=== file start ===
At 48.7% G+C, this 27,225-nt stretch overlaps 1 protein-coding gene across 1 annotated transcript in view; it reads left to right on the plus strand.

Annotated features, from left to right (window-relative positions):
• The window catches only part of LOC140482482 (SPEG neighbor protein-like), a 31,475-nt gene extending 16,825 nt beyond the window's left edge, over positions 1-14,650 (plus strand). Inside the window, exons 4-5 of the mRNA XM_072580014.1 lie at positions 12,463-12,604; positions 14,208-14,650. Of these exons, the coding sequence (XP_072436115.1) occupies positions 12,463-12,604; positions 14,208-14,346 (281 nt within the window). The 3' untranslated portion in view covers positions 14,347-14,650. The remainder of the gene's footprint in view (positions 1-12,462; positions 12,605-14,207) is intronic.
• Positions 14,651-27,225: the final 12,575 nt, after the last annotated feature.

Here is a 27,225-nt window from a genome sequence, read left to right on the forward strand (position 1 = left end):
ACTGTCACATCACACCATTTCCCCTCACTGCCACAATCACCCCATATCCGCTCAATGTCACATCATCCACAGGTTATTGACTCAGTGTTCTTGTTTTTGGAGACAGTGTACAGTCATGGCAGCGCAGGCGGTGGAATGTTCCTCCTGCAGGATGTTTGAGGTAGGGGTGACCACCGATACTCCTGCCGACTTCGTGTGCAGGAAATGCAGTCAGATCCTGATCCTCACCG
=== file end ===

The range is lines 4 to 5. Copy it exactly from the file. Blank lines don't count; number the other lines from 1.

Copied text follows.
• Positions 14,651-27,225: the final 12,575 nt, after the last annotated feature.

Here is a 27,225-nt window from a genome sequence, read left to right on the forward strand (position 1 = left end):